Why Can’t My Spouse Come?
I’ve run across the question from new group members as well as on forums from those who aren’t addicted but want more information: “Why can’t I go to a closed meeting with my alcoholic/addicted partner?”
It’s sometimes a bit hard to answer. If you’ve been to both open and closed meetings as a member, you know there are differences, but just how those differences matter can be difficult to pin down. I’ve even been at a meeting where someone was asked to leave because they weren’t an alcoholic.
The usual answer revolves around hurting other members by a kind of editing that happens when we are talking to people who haven’t trod the same road.
The meetings rely a great deal on honesty. There’s both a willingness to tell your tale (and face the absolute truth of what addiction has done) and a willingness to hear others do the same. No pulled punches; no attempts to dress it up other than what it really is.
The stories are pretty horrific sometimes. They may involve crimes and will certainly mention disgusting things. For many members, it’s one thing to tell the God’s honest truth to others who’ve been there, but quite another to reveal such “secrets” to others. Someone who isn’t an alcoholic or addict, by their mere presence seems to be judging matters.
I know this isn’t completely rational, but someone from the “outside” comes to represent society at large – a society which judges addiction based on moral failure and paints us as failed human beings.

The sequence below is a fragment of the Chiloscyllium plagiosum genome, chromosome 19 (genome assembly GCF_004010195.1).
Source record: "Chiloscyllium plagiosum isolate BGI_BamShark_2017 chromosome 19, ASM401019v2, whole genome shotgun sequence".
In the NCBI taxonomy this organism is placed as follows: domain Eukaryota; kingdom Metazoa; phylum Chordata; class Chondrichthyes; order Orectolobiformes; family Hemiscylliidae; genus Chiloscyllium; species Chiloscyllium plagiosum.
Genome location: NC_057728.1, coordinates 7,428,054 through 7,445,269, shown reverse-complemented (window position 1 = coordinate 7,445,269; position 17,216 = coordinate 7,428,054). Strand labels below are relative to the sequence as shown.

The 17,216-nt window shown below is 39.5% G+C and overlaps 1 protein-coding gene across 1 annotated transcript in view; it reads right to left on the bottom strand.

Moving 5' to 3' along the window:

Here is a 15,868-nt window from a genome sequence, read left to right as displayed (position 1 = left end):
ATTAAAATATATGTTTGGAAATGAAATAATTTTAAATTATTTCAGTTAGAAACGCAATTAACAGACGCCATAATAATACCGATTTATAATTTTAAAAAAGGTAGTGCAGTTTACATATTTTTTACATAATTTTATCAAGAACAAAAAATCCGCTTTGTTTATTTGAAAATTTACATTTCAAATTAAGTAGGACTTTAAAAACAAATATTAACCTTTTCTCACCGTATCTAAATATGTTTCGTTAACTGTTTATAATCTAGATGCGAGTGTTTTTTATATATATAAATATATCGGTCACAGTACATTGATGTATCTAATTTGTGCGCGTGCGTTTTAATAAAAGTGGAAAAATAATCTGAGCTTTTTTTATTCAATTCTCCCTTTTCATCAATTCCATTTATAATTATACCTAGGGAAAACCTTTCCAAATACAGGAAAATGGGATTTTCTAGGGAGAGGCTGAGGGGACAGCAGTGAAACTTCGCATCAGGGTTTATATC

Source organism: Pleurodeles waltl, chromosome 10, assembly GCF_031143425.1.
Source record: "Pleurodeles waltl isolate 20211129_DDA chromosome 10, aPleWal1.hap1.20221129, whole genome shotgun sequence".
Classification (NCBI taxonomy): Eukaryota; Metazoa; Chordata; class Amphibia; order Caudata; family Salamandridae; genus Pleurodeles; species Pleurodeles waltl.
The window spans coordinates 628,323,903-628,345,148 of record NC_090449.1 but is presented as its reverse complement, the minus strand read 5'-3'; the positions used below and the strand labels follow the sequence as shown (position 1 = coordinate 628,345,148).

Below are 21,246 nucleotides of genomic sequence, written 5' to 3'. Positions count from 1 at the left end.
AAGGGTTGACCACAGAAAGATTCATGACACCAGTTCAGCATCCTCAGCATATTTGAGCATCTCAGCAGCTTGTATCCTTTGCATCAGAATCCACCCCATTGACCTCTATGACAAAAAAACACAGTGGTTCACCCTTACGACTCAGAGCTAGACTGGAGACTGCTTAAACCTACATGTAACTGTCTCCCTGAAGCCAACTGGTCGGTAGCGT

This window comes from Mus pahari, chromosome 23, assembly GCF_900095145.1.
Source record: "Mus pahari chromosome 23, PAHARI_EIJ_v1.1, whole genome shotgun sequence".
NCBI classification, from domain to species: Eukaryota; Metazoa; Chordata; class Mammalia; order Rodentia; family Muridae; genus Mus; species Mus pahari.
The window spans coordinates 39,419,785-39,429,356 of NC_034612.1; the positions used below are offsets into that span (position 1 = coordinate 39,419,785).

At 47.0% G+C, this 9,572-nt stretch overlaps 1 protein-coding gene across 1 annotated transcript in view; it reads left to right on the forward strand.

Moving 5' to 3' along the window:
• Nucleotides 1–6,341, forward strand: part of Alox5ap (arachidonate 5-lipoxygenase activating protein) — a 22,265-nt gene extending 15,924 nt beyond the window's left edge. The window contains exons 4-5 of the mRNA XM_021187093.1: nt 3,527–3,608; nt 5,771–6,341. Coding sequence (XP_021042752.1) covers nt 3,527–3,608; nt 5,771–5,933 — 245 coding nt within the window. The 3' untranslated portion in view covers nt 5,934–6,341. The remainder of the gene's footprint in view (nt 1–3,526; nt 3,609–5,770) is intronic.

I recently heard someone describe how their veins would call to them, a very powerful story about how the act of injecting something into their arm was both painful and pleasurable – because it was so strongly linked to their addiction. How is one to express this in front of someone who hasn’t felt the call of addiction? Would that person have been able to even talk about it if someone’s spouse or non-addicted partner had been present? I don’t actually know, but I suspect they would have kept silent.
And the important thing was that the story keyed others to share about their own weird triggers – how one person, when they saw the label on one brand of bottled water would consistently mistake it for a vodka label although they didn’t look that much alike. I get that. It hasn’t happened to me, but I do “get” it.
And that’s the point of a closed meeting. The strength comes from the shared experiences and the ability to communicate with others who understand the language.